Ford Zeta engine

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Developed in the late 1980s by the Ford Motor Company, the Ford Zeta engine was a straight-4, double overhead cam internal combustion engine with which Ford had intended to replace the analogous Pinto and CVH models.

Ford designed the Zeta to share some parts with other Ford engine developments at the time, including the smaller Sigma I-4 and Duratec V6. This engine shares its bore and stroke dimensions with the 2-valve CVH engine. Ford Power Products sells the Zeta in 1.8 L and 2.0 L versions as the MVH.

Production of the engines, renamed Zetec, began at Ford's Bridgend plant in Wales in September 1991, with later production added at Cologne, Germany in 1992 and Chihuahua, Chihuahua, Mexico, in 1993. The first Zetecs displaced 1.8 L, with a 2.0 L version arriving quickly afterwards. The final Zeta Zetec was produced on December 10, 2004 at the Bridgend factory with over 3,500,000 built at that location.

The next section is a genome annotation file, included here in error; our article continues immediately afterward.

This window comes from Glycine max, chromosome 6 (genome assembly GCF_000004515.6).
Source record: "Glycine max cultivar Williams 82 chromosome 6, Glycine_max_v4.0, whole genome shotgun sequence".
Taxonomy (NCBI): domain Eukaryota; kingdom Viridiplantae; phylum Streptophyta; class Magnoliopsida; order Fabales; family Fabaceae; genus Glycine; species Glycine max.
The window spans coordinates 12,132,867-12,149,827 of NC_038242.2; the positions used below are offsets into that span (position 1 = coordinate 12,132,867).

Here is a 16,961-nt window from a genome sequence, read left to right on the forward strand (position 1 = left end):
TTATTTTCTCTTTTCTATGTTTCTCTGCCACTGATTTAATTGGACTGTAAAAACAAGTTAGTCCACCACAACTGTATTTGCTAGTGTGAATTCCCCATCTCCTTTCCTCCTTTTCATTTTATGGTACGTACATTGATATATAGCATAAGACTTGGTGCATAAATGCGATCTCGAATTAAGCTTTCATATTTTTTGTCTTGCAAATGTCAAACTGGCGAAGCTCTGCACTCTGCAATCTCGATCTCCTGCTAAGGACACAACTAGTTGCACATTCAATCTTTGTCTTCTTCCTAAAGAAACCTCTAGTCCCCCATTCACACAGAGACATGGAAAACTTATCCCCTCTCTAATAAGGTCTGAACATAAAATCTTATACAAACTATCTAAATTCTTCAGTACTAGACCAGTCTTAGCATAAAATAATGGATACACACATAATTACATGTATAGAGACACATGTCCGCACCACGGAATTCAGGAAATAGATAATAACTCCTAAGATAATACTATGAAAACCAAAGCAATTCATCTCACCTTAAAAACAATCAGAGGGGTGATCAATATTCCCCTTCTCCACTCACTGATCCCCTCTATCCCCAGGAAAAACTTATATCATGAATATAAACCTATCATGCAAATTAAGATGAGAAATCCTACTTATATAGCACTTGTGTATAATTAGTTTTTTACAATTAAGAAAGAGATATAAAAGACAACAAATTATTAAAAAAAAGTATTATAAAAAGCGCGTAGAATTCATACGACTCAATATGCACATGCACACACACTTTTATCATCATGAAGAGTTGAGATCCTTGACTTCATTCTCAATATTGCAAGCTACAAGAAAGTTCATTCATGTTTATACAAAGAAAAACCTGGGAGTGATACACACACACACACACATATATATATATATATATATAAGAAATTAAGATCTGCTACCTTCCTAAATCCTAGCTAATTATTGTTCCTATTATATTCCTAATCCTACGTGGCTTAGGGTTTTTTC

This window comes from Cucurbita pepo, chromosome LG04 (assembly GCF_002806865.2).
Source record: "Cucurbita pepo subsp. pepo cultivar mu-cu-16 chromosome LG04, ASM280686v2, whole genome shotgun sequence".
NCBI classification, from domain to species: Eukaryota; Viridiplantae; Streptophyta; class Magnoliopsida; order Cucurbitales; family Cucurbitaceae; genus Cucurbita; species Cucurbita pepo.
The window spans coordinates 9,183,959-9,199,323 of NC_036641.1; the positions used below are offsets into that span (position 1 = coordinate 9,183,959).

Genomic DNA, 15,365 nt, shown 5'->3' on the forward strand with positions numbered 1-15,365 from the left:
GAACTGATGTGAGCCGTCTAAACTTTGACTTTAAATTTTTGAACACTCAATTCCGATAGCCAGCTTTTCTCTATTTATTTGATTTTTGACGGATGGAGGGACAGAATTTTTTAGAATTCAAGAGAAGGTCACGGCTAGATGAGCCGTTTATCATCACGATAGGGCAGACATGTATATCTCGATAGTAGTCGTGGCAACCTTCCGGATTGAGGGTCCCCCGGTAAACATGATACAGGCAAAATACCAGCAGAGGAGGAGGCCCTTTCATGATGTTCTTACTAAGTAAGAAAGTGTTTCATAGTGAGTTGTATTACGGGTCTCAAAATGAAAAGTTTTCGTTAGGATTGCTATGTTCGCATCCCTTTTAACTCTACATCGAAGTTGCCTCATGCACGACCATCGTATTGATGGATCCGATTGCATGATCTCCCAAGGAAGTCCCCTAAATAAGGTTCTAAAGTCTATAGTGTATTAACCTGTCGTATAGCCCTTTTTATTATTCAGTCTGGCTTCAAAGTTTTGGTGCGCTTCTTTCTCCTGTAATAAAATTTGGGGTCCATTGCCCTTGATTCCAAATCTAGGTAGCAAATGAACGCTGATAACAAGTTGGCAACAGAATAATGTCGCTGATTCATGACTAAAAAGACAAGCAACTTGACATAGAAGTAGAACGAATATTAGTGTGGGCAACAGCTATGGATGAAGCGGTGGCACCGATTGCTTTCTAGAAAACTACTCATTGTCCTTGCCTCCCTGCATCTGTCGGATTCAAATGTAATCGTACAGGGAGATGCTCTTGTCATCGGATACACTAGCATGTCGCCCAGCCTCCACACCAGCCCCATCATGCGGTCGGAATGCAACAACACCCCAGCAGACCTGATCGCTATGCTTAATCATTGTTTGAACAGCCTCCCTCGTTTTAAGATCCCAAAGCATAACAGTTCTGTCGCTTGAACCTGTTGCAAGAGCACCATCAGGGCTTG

The engine fits the Ford T9, B5/iB5, Cd4E and MTX-75 gearboxes using the same bell bolt pattern as the Crossflow.

Overview of applications

Zetec manufacturing facilities
Factory Market
Bridgend, Wales Europe
Cologne, Germany Europe
Valencia, Spain Europe
Chihuahua, Chihuahua, Mexico North America
Jhongli City, Taiwan Asia
São Paulo, Brazil South America
Inonu, Turkey Various

2.0

The 2.0 L Zetec shared its 84.8 mm (3.339 in) bore and 88 mm (3.465 in) stroke with its predecessor, the 2.0 L 2-valve CVH.

A high 10.2:1 compression ratio and larger valves contributed to the SVT version's much-higher output.

Applications:

See also

External links